As weather turns chilly, St. Louis prepares to expand homeless services
With winter fast approaching, St. Louis city officials are working to expand services for people experiencing homelessness — an effort made possible through a multimillion-dollar infusion of federal funding.
St. Louis has allocated more than $43 million toward homeless services and housing support, about one-fifth of the total funding awarded to the city through the American Rescue Plan.
The Board of Aldermen approved the spending plan in August. Since then, organizations that work with homeless residents have submitted more than 50 funding proposals to the city. Some advocates in St. Louis are asking the city to expedite the process, as temperatures continue to fall. But officials say these programs must be carefully designed to ensure they provide long-term benefit to homeless city residents.
Hundreds of people have signed an online petition in recent weeks, calling on city leaders to take “direct and immediate action” and offer expanded services for those experiencing homelessness, including more emergency shelter beds.
Yusef Scoggin, director of the St. Louis Department of Human Services, said officials are working to get projects off the ground as quickly as possible. But he added, the key is “not just bringing the services online, but also making sure they’re coordinated.”
“You don't open up a health care clinic without making sure that the appropriate pieces are in place, and the same goes for the service of our unhoused,” said Scoggin, whose office began reviewing project proposals on Friday. “These folks’ lives matter, and the support and care provided there matters. We should not take that lightly.”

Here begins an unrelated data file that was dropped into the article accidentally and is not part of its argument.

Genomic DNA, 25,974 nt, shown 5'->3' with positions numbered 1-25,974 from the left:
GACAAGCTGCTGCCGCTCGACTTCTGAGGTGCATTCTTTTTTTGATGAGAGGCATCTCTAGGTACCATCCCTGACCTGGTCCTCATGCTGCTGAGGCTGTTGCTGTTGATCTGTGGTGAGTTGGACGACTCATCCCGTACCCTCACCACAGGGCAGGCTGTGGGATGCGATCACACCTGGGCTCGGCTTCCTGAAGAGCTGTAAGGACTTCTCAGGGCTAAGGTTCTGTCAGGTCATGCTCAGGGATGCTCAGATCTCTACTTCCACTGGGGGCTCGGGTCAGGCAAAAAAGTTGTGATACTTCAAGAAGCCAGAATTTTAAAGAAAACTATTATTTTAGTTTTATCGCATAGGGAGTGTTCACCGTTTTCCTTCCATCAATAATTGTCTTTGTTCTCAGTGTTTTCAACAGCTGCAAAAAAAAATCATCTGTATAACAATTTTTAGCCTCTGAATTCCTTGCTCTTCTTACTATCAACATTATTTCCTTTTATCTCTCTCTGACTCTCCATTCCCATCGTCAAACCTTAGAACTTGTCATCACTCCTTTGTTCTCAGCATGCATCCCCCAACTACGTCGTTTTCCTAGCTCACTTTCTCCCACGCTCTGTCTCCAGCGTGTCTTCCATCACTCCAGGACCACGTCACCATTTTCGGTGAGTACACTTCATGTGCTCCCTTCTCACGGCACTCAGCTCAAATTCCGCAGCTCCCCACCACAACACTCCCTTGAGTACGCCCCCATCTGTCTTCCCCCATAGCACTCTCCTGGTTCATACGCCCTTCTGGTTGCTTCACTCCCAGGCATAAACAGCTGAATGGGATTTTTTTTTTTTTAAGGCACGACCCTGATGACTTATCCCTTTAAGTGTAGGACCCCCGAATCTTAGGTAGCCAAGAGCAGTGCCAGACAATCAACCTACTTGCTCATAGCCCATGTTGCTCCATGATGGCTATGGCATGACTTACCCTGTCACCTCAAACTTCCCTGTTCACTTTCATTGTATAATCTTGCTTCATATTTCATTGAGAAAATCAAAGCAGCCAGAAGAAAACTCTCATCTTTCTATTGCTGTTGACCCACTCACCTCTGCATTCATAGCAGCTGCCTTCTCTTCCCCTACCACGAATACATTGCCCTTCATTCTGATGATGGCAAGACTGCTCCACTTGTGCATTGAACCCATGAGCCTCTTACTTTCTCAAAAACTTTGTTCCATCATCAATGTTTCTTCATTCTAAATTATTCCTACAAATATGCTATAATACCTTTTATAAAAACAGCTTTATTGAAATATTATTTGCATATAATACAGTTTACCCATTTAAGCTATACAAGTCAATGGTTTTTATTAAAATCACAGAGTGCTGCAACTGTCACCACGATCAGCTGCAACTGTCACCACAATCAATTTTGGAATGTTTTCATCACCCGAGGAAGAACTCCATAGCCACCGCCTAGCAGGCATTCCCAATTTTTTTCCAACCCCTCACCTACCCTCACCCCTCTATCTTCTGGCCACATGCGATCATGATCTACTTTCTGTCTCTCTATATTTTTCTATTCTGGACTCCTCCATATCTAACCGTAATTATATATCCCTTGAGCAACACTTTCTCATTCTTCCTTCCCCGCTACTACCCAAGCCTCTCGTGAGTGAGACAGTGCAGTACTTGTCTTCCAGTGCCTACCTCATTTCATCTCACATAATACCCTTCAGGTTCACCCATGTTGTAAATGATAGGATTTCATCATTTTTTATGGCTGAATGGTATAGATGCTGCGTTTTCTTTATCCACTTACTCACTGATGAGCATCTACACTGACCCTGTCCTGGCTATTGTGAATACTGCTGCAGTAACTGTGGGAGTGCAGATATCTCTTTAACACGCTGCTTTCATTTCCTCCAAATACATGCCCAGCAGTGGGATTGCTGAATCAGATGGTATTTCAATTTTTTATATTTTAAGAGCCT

The city released its wintertime operations plan for homeless services Monday, including shelter bed availability and shuttle schedule. There are currently 598 city shelter beds available citywide, with an additional 45 overflow beds available next month.
Beginning Dec. 1, the city will also offer a nightly warming bus that will pick up residents from 5 p.m. to 7 p.m. at the corner of Chestnut and North 13th streets in downtown St. Louis. The bus will shuttle people to shelters in St. Louis through February 2022.
A citywide survey recorded nearly 1,000 homeless residents in St. Louis earlier this year, though the actual number is likely higher. Some people without housing live in their cars or couchsurf, complicating efforts to get an accurate count.
For those who live outdoors, winter is an especially dangerous time. At least five homeless people froze to death last winter in the city of St. Louis — a minimum of one per month from December 2020 through March. It was the deadliest winter on record for homeless city residents since 2014, according to data from the city medical examiner.
The city has allocated $1.3 million in federal funding for a 24-hour walk-in shelter that would be open to anyone in need. Known as safe havens, the shelters are intended to shelter those most likely to die outside during cold weather, including people struggling with substance use disorders and mental illness.
Officials also plan to create at least one managed, outdoor encampment where residents can access services, though they have not yet released details about when or where it will open. Allowing people to reside in city-sanctioned camps is a way to reaffirm their “dignity and humanity,” Scoggin said.
The city’s first intentional encampment, dubbed Camp Cole, opened in August in a downtown warehouse and provided shelter for 40 people — some of whom had been evicted from an outdoor camp in St. Louis’ Interco Plaza.
St. Patrick Center staffed the intentional encampment, which was funded through a mix of private donations and closed in early November.
The city has set aside $1.25 million for operating managed, outdoor encampments, according to the final spending plan. There is an additional $750,000 in city funding available for constructing the encampment, according to a spokesperson for Mayor Tishaura Jones.
“We want to meet people where they are,” Scoggin said. “Forcing people within a particular structure has not been the most beneficial. We want to really create an array of options that provide us an opportunity to engage people, so as to reach a place in which permanent housing is an option.”
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